For anthropology major Monica Ponce, her research into the diet of our ancient human relatives using dental analysis was more than just an exploration into an interest. It was a booster of confidence that will help her in her future academic career.
"I was very nervous coming into it, and I didn't know what to expect," said Ponce, a senior from Carrolton, Ga. "After the entire experience, I feel more comfortable with myself, as well as my research."
Ponce was one of five winners at the 2009 Georgia State Undergraduate Research Conference, held March 13.
Students conducted research and scholarship in a wide field of topics, from chemistry, mathematics and neuroscience, to psychology, anthropology and business, among other subjects.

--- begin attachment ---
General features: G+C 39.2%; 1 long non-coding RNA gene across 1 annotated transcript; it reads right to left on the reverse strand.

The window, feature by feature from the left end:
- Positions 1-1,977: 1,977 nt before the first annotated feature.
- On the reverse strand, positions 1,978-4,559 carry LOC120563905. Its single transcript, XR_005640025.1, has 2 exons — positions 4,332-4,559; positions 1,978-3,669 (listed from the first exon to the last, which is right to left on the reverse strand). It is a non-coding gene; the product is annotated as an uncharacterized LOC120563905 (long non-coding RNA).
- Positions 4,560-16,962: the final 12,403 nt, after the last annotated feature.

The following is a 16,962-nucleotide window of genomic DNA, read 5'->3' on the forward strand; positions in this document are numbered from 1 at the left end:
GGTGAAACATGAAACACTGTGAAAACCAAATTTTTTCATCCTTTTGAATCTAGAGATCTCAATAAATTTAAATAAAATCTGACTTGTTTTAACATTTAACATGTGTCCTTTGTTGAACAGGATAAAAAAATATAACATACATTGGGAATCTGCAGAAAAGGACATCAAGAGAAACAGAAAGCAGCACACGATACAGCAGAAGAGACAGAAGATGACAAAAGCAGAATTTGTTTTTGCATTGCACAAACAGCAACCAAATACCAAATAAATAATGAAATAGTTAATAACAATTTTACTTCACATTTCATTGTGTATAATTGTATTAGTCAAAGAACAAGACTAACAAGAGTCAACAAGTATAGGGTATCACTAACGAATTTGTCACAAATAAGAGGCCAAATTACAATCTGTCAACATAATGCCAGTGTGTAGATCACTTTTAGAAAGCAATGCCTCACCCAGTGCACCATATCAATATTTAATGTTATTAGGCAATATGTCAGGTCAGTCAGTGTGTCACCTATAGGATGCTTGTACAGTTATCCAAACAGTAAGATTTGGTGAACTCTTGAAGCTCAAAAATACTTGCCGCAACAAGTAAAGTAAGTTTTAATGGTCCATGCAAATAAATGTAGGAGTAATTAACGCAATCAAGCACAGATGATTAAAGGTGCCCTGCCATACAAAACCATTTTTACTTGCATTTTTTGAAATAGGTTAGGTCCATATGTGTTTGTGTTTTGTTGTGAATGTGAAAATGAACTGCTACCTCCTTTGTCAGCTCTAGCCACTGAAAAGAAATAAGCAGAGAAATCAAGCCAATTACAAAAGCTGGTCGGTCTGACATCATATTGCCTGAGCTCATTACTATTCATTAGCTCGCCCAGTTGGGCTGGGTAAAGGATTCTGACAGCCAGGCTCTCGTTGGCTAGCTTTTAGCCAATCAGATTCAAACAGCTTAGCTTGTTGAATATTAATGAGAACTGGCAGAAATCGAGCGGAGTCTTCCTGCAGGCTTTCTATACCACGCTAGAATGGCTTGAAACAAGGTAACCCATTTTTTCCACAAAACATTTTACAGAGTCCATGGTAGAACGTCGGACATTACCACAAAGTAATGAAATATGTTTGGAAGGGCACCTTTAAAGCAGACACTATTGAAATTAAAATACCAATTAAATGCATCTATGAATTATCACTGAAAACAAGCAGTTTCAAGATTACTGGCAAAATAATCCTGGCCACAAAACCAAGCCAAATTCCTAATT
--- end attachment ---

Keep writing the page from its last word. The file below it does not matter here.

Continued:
The research completed by students participating in the conference is more than a pure academic exercise solely for practice. Undergraduate researchers are performing inquiries which become part of a larger body of knowledge — knowledge for which they should be recognized in academia, Georgia State professor Tracie Stewart said. Stewart, assistant professor of psychology, was awarded the 2009 University Faculty Award for Undergraduate Research.
“Can undergraduates make significant contributions to research literature and the canon?” asked Stewart during the conference’s keynote address. “It is audacious to think so.”
“Undergraduate research is not necessarily less rigorous research. It's a lot of work, but you can make a major contribution to the field,” said Stewart. “It is a contribution that no one can ever take away from you.”
For more information about the conference and past winners, visit www.gsu.edu/gsurc.